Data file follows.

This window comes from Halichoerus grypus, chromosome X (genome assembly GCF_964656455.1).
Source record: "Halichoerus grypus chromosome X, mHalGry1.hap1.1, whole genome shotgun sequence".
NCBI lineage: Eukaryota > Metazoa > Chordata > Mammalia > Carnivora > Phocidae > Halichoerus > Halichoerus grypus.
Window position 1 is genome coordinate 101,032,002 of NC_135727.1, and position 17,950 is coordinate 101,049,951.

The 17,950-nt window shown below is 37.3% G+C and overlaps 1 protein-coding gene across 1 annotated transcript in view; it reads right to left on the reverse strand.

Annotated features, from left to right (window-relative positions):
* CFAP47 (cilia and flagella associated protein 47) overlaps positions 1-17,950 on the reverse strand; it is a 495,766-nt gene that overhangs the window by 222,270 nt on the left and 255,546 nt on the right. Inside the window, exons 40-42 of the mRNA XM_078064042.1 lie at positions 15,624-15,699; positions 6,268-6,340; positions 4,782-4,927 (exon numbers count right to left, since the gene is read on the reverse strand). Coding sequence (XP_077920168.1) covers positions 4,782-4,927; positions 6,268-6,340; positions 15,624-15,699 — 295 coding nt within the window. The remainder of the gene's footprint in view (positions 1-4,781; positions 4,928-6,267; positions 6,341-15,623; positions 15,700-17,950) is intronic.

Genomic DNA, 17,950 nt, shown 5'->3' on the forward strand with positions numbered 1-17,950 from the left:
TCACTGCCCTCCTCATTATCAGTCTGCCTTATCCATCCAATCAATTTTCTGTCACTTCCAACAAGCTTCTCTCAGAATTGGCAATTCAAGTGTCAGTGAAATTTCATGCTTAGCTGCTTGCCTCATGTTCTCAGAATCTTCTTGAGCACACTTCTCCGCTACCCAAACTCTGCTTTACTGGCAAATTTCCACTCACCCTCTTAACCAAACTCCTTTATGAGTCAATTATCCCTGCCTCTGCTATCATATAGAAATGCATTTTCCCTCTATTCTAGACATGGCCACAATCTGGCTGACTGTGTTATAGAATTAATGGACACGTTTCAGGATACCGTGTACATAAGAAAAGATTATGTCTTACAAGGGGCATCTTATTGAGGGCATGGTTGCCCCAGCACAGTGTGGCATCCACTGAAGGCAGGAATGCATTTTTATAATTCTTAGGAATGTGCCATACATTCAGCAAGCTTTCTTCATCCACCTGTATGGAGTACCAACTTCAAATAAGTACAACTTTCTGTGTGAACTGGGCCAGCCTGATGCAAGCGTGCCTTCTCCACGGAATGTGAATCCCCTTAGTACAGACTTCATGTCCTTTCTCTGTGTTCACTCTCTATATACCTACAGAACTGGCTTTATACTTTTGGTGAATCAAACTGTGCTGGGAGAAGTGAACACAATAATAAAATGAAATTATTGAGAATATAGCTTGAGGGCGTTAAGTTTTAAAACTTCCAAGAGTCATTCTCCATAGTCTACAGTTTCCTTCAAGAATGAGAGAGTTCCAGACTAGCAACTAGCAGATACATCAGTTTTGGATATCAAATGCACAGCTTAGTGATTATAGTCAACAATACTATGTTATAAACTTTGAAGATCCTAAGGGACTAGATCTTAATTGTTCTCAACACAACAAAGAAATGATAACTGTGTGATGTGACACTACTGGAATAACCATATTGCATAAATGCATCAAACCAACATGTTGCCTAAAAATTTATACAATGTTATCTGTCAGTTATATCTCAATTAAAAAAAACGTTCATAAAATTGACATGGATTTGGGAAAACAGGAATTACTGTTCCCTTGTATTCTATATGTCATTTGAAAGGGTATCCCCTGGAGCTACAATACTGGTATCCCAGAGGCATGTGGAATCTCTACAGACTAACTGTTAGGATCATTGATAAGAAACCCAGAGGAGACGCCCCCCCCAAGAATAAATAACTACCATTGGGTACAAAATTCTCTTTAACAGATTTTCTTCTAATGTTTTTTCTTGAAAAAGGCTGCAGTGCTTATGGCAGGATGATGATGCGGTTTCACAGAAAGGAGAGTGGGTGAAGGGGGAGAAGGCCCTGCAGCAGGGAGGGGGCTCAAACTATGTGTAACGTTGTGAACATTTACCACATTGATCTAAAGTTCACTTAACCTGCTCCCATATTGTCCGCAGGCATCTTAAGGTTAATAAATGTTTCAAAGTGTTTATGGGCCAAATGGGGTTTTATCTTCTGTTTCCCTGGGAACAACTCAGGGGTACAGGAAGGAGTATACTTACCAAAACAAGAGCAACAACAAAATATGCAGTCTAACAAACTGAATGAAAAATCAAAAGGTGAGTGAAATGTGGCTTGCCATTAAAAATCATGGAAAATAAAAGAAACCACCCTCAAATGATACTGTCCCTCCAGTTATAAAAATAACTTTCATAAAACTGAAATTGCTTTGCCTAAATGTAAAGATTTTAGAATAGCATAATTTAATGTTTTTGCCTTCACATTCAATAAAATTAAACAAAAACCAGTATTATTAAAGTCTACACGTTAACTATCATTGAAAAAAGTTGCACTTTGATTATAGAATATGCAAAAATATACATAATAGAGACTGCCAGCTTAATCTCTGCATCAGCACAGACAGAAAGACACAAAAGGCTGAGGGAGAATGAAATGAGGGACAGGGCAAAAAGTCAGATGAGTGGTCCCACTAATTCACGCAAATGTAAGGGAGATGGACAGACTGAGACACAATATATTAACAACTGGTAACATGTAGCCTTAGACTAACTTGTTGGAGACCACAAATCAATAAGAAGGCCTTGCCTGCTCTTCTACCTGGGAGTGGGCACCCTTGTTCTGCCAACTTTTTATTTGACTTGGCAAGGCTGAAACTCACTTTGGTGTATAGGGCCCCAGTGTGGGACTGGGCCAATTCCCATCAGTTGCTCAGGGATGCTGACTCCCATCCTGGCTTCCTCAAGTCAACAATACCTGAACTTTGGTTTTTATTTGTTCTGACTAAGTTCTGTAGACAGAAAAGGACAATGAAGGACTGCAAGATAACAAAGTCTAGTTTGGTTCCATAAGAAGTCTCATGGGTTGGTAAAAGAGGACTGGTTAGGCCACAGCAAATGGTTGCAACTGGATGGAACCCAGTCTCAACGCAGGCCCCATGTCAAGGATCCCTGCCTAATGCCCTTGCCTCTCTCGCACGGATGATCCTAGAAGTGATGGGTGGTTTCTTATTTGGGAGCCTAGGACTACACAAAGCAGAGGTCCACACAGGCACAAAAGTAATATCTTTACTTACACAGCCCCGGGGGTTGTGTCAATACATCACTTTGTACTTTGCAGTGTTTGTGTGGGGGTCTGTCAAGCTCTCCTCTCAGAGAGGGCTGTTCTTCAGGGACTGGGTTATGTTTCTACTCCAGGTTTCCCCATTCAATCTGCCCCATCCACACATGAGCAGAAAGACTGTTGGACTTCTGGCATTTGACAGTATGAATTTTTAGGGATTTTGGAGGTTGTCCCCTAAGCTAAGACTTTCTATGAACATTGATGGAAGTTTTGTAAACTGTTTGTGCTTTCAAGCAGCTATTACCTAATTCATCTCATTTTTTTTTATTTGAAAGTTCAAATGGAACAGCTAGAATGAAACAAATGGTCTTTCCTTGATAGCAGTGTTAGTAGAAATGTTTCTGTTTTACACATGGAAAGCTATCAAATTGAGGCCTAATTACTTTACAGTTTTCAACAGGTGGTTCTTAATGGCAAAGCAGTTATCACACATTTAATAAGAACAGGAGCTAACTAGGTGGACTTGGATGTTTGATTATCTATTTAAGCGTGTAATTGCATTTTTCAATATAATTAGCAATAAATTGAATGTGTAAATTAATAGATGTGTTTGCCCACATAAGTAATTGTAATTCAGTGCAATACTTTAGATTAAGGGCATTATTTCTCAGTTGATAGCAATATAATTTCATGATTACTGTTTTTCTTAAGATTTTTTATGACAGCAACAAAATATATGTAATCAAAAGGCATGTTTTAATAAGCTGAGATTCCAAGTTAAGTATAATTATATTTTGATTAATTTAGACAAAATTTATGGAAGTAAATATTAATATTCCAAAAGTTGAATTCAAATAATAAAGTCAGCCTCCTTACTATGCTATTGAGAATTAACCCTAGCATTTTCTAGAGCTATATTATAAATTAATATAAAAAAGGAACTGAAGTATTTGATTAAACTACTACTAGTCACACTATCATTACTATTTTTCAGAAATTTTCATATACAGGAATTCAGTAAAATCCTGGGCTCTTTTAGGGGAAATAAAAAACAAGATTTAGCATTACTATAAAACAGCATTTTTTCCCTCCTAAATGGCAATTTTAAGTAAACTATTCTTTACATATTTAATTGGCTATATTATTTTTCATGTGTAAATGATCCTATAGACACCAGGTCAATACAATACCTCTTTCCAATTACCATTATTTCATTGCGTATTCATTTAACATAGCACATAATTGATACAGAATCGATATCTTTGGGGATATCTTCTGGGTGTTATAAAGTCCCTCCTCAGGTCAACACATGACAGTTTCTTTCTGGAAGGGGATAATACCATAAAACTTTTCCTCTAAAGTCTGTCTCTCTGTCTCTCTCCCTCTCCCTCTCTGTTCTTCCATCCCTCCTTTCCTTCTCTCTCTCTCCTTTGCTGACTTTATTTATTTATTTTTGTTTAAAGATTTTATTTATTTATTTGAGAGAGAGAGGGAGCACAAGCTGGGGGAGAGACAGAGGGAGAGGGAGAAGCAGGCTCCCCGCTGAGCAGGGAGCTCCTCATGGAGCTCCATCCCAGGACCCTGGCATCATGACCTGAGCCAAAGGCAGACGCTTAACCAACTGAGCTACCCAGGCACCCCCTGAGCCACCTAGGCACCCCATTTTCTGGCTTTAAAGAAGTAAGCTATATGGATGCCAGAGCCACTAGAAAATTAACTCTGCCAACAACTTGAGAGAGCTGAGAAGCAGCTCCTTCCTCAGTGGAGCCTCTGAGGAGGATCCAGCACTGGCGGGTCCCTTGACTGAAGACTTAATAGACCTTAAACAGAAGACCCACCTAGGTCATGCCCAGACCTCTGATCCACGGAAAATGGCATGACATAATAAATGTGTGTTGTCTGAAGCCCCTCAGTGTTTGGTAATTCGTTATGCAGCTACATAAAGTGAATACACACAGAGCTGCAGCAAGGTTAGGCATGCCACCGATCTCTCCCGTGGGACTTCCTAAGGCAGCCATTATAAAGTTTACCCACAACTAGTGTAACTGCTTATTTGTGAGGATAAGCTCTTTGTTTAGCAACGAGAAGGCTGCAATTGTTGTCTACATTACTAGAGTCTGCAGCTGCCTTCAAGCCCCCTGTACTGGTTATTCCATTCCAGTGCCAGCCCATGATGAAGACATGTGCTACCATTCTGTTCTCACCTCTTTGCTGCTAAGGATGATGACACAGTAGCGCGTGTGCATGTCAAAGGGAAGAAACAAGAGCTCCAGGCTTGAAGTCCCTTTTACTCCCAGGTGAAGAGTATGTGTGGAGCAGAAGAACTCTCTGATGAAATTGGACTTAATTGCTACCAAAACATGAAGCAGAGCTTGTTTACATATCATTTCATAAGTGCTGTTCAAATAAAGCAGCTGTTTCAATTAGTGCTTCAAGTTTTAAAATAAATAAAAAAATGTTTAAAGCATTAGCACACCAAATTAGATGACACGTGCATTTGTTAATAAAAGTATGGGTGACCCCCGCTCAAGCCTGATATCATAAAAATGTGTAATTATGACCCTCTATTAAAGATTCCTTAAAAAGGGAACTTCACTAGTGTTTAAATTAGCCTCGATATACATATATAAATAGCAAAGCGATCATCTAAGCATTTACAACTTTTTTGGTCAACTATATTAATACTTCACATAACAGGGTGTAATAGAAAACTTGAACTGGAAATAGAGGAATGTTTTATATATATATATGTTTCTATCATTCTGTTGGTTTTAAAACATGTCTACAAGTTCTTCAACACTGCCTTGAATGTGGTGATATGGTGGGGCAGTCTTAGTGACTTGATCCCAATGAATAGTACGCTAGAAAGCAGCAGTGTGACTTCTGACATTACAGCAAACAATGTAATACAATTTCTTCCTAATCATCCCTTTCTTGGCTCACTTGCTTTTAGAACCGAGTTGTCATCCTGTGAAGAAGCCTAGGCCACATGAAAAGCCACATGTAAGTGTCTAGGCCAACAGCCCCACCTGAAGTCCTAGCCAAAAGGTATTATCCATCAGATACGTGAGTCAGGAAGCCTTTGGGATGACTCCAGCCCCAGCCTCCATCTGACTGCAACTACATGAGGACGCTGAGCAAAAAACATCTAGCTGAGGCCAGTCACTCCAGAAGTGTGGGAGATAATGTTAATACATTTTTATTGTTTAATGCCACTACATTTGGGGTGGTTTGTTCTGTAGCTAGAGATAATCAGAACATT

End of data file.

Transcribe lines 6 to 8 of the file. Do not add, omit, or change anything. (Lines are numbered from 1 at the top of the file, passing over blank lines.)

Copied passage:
Annotated features, from left to right (window-relative positions):
* CFAP47 (cilia and flagella associated protein 47) overlaps positions 1-17,950 on the reverse strand; it is a 495,766-nt gene that overhangs the window by 222,270 nt on the left and 255,546 nt on the right. Inside the window, exons 40-42 of the mRNA XM_078064042.1 lie at positions 15,624-15,699; positions 6,268-6,340; positions 4,782-4,927 (exon numbers count right to left, since the gene is read on the reverse strand). Coding sequence (XP_077920168.1) covers positions 4,782-4,927; positions 6,268-6,340; positions 15,624-15,699 — 295 coding nt within the window. The remainder of the gene's footprint in view (positions 1-4,781; positions 4,928-6,267; positions 6,341-15,623; positions 15,700-17,950) is intronic.

Genomic DNA, 17,950 nt, shown 5'->3' on the forward strand with positions numbered 1-17,950 from the left: